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Inguinal Hernia

Procedure overview

Inguinal hernia repair, herniorrhaphy or hernioplasty, is a common surgical procedure. There are 3 types of inguinal hernia repair; open, Laparoscopic, and robotic.[1]

An open procedure consists of an incision, or cut, that is made in the groin. The surgeon then pushes the hernia back into the abdomen and strengthens the abdominal wall with mesh and stitches. This surgery may be done under local anesthesia for the abdominal area, or general anesthesia in which you will be put to sleep.[1]

A laparoscopic hernia repair is a less invasive surgical procedure in which the surgeon makes small, half-inch cuts in the lower abdomen and inserts a laparoscope (a thin tube with a tiny video camera attached). The laparoscope sends images to a video monitor and the surgeon to repairs the hernia through the small incisions.[1]

A robotic hernia repair is like laparoscopic surgery. Robotic surgery uses a laparoscope, and is performed in the same manner (small incisions, a tiny camera and projecting the inside of the abdomen onto television screens).[1]

Robotic surgery is different from laparoscopic surgery in that the surgeon is seated at a console while handling the surgical instruments.

Figure 1. Laparoscopic vs Robotic Insertion points

Learn more about what robotic assisted surgery is and how surgeons use the technology here.

Potential Benefits​

Reported benefits of robot assisted inguinal hernia repair include:

  • Patients who had an inguinal hernia repair with da Vinci had a lower rate of complications after surgery from the time they left the hospital through 30 days after surgery compared with patients who had an open procedure.[5]
  • Although fewer than 1 in 10 inguinal hernia repairs requires an admission to the hospital, called an inpatient stay, patients who had an inguinal hernia repair with da Vinci technology stayed in the hospital as an inpatient for a shorter amount of time than patients with similar characteristics who had an open procedure.[5]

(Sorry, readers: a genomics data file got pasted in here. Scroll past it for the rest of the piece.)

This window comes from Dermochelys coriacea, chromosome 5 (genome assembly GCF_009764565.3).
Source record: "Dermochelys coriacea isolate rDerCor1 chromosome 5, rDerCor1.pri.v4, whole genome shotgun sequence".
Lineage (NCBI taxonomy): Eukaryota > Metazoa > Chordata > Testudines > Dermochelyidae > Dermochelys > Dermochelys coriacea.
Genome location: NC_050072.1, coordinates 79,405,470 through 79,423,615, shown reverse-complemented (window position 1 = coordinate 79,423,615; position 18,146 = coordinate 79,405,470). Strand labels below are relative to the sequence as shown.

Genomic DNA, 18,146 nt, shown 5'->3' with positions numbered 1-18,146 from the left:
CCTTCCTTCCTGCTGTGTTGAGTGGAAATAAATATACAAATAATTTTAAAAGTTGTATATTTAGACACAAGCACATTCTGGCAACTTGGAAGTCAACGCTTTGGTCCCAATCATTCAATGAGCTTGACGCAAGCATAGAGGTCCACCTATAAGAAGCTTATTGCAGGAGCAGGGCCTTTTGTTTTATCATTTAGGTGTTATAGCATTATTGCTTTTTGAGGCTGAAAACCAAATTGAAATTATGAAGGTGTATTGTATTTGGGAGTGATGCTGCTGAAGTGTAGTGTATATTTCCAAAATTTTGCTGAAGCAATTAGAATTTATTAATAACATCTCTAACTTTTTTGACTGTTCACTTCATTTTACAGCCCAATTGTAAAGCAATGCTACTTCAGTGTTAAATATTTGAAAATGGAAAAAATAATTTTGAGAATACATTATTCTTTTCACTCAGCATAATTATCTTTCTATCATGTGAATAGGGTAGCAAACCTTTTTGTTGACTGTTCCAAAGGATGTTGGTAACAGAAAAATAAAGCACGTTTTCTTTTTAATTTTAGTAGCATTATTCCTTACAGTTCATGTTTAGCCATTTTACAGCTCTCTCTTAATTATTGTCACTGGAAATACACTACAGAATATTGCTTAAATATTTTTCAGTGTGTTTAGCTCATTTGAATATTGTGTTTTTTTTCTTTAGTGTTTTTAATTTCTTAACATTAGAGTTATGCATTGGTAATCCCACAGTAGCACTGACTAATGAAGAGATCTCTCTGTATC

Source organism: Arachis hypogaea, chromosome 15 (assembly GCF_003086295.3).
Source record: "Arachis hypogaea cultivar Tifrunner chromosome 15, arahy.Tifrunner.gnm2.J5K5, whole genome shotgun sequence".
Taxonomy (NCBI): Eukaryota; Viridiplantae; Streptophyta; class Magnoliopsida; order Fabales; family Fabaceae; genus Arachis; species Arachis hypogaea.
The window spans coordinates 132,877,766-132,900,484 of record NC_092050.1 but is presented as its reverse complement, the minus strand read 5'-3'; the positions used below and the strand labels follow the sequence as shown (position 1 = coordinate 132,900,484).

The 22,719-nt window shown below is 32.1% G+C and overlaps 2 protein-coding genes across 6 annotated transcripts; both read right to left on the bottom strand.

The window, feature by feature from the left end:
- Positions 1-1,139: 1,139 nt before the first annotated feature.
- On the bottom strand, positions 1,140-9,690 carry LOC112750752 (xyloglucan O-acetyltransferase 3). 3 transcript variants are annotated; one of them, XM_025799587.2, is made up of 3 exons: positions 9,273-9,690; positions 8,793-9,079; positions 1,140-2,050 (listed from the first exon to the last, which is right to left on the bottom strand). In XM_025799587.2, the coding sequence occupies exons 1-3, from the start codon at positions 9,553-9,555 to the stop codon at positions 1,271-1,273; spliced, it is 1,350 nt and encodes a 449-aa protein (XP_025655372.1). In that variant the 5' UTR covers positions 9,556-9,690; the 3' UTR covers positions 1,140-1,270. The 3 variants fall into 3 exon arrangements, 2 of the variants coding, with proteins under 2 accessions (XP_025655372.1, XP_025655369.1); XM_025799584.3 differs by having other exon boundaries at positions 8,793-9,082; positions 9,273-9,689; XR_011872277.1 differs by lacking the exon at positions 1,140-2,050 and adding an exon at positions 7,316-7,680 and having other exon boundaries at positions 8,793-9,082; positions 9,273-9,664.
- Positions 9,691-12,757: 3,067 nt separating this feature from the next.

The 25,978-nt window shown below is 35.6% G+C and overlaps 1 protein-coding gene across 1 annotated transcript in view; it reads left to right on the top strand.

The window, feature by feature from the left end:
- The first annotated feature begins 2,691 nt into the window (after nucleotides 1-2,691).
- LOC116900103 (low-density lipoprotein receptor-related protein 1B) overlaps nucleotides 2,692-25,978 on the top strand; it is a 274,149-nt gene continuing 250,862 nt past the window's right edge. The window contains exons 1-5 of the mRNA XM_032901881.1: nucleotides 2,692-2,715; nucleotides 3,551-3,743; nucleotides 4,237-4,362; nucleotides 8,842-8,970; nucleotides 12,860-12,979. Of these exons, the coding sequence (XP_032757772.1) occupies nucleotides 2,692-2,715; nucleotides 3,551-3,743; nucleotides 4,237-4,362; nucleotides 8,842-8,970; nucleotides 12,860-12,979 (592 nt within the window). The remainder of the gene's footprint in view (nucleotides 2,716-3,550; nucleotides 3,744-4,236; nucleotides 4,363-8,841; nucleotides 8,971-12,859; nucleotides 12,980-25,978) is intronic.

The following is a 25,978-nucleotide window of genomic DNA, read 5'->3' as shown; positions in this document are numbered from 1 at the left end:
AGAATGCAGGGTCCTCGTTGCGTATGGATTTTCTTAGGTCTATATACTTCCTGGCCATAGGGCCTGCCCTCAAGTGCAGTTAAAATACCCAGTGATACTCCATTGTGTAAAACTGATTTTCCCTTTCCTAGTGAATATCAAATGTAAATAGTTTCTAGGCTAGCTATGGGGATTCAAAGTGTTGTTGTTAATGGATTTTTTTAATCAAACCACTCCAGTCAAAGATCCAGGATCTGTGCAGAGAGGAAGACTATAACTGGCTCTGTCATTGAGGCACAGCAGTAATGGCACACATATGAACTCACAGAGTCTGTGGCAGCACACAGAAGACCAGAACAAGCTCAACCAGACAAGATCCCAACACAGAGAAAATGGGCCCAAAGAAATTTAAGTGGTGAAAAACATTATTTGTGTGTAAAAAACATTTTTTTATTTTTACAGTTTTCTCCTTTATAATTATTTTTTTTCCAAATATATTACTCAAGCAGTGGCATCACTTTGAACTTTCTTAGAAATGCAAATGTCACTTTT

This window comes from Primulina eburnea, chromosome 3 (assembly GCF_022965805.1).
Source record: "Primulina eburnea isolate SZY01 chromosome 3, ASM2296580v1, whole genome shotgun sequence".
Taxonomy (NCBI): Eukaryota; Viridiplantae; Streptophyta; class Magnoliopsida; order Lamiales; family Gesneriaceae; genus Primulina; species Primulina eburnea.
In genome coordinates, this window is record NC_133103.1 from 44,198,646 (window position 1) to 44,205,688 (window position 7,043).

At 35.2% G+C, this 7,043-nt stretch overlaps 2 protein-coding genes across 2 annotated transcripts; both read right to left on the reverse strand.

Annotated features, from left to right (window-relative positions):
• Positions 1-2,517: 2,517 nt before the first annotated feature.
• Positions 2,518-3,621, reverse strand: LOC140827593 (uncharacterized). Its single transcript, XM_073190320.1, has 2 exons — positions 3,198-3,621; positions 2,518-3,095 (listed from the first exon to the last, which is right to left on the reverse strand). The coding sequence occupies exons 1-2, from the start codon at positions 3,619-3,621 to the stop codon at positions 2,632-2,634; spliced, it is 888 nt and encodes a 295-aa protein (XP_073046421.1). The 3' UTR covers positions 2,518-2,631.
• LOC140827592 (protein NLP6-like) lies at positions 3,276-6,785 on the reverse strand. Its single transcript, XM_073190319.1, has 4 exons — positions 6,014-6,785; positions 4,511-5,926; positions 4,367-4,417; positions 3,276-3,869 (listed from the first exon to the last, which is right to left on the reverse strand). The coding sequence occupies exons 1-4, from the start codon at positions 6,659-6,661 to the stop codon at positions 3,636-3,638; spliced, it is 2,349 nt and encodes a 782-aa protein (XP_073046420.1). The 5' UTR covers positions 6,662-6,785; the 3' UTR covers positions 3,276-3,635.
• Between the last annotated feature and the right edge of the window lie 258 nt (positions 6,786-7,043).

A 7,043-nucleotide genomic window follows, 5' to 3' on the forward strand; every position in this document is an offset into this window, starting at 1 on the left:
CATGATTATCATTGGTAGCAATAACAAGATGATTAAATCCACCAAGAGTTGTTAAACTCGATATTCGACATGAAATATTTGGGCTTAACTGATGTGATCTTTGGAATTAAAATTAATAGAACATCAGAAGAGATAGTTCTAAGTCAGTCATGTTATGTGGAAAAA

Additional Patient Resources

Visit the Canadian Hernia Society for more information including frequently asked questions, how to prepare for surgery and what to expect after surgery.

Canadian Hernia Society for Patients  

Educational Videos

Minimally invasive hernia repair with the da Vinci Surgical System involves less pain, less blood loss and helps patients get back to their lives faster.

Risks & Considerations

 Not everyone is a candidate for robotic assisted procedures, and other treatment options may be available and appropriate. Only a doctor can determine whether robotic assisted surgery is appropriate for a patient’s situation. Surgery of any form contains risks and it is important to discuss risks with your provider. Patients and doctors should review all available information on both non-surgical and surgical options in order to make an informed decision. 

Patients have also developed support areas where they are able to speak with each other about the surgery, their experiences, and any issues that they have faced during their treatment. To learn more check out the additional resources above or visit the community section of this website. 

[2] Supporting data includes data from a retrospective, multi-center, non-randomized controlled clinical study evaluating the use of the da Vinci Surgical System in Inguinal Hernia Repair procedures compared with open surgical procedures.